Category Archives: comcast
Dear Comcast, recently you introduced your new Interactive Program Guide for cable television service in our area. Now if it were merely a matter of me not liking the aesthetics of it, or the readability, I can understand that I’m just be picky. Change happens, sometimes not for the better. And just for the record, the aesthetics and the readability suck, in my far less than humble opinion.
Functionality may be where the problem(s) lie. But let’s talk positive first. The Program Guide can now DVR programs more than a week into the future. Closed captioning is now available on our HD television and it was not before. These are both good things, and I thank you and praise you.
As I implied earlier, the Guide is extremely difficult to navigate, and the website and instructional videos are really not much help if I’m being honest. The sleep timer is gone, so no more watching TV ’til I fall asleep. And it takes four steps to DVR something now where it used to take two. After a few days, by hit and miss, I got the gist of how things worked. But things began to go downhill, and out of my control, very quickly.
The DVR began to only record just a few minutes of a program the first night the Guide was installed. The first attack took out three programs recorded in one hour – one one hour show and two half-hour shows back to back at the same time. It did it to those same shows the next week. In the week between various programs suffered the same fate.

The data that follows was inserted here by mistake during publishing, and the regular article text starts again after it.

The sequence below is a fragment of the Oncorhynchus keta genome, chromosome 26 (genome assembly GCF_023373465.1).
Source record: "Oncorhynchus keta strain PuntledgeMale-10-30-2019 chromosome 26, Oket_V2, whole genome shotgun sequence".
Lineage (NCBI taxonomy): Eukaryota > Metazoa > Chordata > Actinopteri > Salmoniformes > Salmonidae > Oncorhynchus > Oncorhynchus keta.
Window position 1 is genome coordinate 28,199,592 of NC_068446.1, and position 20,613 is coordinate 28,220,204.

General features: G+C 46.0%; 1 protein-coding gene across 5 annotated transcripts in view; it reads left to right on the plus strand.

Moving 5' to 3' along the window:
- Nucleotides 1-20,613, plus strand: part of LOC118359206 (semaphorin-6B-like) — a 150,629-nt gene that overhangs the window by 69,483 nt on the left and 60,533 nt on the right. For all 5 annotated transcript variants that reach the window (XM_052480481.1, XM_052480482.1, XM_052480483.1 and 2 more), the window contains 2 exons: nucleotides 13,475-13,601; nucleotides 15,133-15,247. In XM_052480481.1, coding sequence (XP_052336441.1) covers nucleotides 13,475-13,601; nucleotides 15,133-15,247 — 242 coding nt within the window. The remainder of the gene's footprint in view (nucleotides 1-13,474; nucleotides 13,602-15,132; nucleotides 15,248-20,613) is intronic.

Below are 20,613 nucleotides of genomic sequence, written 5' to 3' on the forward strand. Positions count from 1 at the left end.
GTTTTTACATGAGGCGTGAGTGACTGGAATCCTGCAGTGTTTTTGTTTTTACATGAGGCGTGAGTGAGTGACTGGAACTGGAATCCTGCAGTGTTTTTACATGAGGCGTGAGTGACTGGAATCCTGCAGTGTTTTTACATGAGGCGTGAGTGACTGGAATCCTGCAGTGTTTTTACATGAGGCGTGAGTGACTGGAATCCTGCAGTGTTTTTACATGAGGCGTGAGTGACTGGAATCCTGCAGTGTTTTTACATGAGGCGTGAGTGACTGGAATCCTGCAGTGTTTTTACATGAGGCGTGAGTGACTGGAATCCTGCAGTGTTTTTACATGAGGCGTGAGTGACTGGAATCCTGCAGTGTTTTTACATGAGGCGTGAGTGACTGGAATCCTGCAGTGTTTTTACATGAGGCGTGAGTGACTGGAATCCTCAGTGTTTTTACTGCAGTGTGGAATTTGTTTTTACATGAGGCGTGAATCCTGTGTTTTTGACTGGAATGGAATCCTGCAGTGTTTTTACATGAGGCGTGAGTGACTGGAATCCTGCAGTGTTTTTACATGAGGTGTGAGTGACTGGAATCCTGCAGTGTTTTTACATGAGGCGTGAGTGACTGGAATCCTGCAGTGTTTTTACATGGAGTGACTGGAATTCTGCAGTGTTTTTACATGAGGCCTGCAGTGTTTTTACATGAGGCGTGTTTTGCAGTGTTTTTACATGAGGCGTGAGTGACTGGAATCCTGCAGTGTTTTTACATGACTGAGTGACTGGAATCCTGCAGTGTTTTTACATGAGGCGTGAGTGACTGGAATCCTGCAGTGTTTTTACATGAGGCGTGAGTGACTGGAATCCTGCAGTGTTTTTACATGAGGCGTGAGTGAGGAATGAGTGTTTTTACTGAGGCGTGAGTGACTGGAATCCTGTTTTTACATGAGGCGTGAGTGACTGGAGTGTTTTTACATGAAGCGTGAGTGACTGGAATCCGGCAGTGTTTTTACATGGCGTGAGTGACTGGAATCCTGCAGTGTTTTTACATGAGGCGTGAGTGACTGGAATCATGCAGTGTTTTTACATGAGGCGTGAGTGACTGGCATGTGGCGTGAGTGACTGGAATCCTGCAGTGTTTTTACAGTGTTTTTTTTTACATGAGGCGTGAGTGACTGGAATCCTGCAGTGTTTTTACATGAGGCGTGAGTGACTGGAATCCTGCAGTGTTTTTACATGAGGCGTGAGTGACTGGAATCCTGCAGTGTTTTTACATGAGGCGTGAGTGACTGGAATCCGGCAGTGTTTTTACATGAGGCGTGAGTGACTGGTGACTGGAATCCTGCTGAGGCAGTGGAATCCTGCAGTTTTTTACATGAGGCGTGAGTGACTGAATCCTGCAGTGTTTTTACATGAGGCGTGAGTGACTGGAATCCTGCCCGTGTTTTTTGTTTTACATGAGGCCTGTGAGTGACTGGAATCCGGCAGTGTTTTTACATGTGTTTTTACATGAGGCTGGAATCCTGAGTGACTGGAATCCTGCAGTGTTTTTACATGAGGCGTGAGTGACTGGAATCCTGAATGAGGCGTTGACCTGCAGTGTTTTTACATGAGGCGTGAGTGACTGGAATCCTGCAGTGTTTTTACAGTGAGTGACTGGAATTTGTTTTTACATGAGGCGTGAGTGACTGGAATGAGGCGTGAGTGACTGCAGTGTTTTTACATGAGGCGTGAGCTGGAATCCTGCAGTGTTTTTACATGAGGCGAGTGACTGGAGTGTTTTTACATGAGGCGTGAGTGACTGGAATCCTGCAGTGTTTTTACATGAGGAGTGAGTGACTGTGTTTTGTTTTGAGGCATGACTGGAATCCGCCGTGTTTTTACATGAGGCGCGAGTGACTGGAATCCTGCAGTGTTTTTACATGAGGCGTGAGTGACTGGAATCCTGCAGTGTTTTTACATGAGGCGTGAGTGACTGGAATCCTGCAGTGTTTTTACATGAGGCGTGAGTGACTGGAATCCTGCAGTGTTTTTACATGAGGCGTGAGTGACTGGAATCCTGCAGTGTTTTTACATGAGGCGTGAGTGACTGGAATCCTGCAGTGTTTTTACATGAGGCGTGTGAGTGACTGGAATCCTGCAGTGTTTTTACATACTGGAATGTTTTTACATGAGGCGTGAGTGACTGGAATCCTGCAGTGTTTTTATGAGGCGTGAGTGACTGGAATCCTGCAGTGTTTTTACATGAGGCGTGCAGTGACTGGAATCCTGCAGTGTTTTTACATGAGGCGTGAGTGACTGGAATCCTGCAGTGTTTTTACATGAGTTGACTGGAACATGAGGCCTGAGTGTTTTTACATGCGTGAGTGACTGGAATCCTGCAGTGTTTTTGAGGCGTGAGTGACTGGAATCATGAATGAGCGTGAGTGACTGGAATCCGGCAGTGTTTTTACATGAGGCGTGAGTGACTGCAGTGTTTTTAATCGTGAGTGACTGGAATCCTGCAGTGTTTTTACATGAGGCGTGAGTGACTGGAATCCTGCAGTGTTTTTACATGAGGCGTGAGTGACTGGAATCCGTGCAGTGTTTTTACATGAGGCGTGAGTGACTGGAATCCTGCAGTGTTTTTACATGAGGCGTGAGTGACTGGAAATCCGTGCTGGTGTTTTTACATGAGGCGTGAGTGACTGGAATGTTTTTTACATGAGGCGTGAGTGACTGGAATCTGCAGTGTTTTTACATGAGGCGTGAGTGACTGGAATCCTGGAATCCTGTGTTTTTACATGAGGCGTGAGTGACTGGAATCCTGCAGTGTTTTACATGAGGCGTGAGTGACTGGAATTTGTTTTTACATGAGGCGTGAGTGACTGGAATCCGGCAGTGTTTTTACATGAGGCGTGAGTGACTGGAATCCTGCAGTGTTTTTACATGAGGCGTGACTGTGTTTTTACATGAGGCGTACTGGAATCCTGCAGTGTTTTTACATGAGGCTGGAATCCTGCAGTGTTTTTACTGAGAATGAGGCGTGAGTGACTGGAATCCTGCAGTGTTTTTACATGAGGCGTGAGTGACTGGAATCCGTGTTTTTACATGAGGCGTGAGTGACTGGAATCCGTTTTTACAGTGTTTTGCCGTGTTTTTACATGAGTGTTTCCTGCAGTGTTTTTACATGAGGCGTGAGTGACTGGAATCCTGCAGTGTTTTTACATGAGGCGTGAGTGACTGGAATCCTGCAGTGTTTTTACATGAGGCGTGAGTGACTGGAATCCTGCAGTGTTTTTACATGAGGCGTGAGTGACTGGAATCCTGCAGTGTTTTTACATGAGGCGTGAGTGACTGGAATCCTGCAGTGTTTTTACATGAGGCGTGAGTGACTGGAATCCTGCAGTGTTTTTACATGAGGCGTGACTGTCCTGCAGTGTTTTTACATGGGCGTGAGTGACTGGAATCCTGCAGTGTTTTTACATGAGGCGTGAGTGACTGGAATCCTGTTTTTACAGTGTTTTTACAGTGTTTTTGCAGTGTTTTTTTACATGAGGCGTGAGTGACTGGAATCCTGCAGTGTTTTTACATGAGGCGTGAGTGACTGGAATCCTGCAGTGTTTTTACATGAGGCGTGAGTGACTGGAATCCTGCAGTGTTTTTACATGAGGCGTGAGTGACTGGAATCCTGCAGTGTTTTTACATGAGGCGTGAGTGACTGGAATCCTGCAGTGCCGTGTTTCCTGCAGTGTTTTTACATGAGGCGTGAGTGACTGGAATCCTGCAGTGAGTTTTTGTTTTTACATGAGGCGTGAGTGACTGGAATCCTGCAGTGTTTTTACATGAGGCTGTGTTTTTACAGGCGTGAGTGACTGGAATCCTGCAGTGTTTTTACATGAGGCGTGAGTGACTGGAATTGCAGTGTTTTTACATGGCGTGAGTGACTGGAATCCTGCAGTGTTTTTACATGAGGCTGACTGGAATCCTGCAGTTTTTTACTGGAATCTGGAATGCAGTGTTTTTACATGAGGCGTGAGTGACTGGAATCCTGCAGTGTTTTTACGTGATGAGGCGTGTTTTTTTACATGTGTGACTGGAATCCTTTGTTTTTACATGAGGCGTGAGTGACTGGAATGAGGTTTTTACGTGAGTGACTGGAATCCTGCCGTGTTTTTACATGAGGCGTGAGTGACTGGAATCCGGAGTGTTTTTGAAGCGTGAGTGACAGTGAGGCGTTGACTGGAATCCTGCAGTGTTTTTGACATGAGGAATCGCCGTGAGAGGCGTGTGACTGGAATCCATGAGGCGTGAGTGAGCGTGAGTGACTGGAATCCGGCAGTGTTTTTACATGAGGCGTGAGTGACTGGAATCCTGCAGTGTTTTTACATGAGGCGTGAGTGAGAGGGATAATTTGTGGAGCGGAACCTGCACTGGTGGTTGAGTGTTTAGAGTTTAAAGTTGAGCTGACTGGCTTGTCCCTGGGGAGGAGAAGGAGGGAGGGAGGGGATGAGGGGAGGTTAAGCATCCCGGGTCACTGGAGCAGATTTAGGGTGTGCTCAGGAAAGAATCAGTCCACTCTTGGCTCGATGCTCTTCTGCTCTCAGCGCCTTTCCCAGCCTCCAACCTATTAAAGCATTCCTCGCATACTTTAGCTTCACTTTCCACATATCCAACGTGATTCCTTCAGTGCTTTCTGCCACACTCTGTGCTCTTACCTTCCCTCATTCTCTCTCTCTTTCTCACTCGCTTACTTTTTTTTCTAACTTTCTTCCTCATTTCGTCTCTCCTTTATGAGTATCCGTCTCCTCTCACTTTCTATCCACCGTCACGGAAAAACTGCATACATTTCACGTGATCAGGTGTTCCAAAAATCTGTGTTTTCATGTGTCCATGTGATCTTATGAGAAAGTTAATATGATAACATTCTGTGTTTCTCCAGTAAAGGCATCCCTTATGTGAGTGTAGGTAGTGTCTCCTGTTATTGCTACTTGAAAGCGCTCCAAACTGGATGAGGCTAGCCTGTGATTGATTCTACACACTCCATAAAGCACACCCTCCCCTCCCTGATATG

And then there were the other ‘fun’ things that occurred since the Program Guide was installed. On Demand has been intermittently working. Occasionally some channels would say that we’re not authorized to watch them. For instance, we would get the same message for The Cooking Channel, Cartoon Network and G4 that we get for a pay channel like Cinemax that we do not subscribe to.
I did not sit and take this by the way. I am a complete evil bastard when it comes to talking with customer service. However, since The Bride used to work for Comcast, I tried my damnedest to be polite and calm, just in case I was speaking to someone we/she knew or used to work with. Just for the record, since June 7th, I have logged fourteen total calls to Comcast for various problems.
Sunday night, the shit hit the fan, as they say. The season finales of “Game of Thrones” and “The Killing” did not record at all. There were other programs that didn’t record or only recorded a few minutes of that night, but those two hurt me. When I tried to calm down, and watch them OnDemand, my blood pressure shot into the sky. OnDemand wasn’t working either.